Jakob Fürchtegott Dielmann (9 September 1809, Frankfurt - 30 May 1885, Frankfurt) was a German illustrator, genre and landscape painter. He was also one of the co-founders of the Artists' Colony at Kronberg.
He was the son of a gardener and began by studying lithography at the J. C. Vogelschen Lithographieanstalt in Frankfurt. From 1825 to 1827, he studied with Karl Friedrich Wendelstadt (1785-1840) at the Städelschule. In 1835, he later attended the Kunstakademie Düsseldorf on a scholarship and studied with Johann Wilhelm Schirmer. He focused on genre art, but also painted plein air style at the Mittelrhein, the Main and throughout Hesse.
In 1841, Gerhardt von Reutern invited him to visit the Artists' Colony in Willingshausen, where he created scenes of village life. The following year, he opened a studio at the Städelschule and took further lessons with Anton Burger. In the early 1860s, he and Burger moved to Kronberg, where they founded their own artists' colony.
During the last ten years of his life, he suffered from an unspecified infirmity which hindered his ability to paint. Therefore, his oeuvre is not as extensive as it might be otherwise.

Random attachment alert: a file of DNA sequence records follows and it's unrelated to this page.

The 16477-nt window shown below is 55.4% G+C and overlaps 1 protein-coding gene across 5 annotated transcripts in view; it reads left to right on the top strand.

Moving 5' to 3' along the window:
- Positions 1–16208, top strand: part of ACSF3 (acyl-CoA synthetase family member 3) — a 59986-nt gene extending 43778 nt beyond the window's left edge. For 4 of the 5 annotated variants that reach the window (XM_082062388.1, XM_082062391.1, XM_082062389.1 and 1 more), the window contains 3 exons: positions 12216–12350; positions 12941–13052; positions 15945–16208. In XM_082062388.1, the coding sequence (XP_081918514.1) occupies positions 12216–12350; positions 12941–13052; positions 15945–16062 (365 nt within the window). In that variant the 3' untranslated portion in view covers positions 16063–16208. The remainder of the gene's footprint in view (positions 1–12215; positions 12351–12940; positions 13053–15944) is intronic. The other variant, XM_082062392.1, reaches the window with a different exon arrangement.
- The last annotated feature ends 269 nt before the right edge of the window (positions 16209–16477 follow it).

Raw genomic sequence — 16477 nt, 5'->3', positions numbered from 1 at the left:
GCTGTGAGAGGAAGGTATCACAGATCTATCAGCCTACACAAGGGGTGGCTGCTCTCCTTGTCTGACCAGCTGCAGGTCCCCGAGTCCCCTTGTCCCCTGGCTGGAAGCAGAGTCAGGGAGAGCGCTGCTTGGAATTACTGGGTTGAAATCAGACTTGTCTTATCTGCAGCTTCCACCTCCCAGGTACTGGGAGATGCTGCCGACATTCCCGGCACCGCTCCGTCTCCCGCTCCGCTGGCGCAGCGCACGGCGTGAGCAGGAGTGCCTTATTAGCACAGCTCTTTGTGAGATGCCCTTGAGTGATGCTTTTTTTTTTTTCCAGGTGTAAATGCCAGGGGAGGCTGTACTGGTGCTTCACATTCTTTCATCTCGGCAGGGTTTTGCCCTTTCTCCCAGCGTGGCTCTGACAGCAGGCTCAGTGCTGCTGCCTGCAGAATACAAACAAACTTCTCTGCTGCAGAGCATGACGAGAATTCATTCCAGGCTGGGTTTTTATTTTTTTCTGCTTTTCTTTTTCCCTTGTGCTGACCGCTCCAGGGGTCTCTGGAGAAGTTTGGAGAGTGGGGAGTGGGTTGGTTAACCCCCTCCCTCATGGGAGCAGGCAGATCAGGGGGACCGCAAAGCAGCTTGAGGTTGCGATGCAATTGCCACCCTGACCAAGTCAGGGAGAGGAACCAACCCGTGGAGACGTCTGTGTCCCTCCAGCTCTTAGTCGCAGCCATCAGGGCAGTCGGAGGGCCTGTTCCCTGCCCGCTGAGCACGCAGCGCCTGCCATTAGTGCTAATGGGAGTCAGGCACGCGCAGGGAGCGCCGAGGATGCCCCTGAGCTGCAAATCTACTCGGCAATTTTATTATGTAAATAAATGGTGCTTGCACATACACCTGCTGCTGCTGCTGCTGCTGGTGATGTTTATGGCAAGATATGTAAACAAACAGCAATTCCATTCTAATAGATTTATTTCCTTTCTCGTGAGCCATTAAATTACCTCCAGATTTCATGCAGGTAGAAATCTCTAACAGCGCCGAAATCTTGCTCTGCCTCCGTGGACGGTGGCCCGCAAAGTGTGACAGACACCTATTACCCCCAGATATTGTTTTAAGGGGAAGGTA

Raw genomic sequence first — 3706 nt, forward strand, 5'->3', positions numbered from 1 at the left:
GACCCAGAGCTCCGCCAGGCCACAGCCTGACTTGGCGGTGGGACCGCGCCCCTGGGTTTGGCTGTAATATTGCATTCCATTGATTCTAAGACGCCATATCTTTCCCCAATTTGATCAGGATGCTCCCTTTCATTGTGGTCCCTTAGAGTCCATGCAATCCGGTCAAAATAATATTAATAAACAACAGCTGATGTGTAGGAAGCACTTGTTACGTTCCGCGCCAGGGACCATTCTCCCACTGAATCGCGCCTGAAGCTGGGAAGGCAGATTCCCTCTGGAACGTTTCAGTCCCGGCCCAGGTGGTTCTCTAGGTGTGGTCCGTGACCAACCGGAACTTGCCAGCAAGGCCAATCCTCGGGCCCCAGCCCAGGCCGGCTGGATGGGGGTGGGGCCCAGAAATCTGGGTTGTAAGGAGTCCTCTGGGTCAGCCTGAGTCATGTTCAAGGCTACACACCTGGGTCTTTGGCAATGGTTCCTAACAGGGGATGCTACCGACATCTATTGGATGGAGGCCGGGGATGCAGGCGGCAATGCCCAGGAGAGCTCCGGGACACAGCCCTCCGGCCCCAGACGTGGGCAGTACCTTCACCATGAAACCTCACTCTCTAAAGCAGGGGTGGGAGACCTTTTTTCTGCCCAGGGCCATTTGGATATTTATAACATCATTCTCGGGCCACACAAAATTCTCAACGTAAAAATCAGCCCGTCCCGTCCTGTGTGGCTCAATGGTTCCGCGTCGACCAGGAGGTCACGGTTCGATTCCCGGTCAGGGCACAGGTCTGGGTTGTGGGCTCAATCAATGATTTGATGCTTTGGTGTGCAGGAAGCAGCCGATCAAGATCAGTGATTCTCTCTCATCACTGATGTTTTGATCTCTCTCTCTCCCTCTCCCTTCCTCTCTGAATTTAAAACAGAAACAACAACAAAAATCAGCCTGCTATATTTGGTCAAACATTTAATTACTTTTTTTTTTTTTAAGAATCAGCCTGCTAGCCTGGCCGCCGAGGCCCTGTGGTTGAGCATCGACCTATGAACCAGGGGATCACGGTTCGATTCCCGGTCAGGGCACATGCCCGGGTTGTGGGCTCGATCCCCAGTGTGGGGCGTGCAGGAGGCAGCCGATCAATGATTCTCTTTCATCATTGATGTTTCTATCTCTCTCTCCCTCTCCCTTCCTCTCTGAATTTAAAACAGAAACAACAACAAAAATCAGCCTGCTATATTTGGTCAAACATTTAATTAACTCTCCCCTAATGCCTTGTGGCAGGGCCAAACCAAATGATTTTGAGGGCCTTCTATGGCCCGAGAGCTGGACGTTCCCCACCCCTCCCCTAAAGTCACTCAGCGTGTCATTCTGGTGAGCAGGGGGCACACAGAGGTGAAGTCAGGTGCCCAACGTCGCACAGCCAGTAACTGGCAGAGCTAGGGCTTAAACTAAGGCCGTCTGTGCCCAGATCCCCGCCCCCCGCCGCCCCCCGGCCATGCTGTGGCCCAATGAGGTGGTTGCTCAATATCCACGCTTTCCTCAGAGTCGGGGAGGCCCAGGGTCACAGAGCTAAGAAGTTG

- In addition to painting, he often worked as an illustrator, most notably for the four volumes of Robert Reinick's Lieder eines Malers mit Randzeichnungen seiner Freunde: (1838, Vol.1) . (1838, vol.2) . (1839 and 1846) . (1852) 
- His lithographs include those in: Adelheid von Stolterfoth: Rheinischer Sagenkreis. Ein Cyclus von Romanzen, Balladen und Legenden des Rheins. Jügel, Frankfurt (1835)  (English: The Rhenish minstrel. A Series of Ballads, traditional and legendary, of the Rhinelands 
(Digitalizations from the University and State Library Düsseldorf)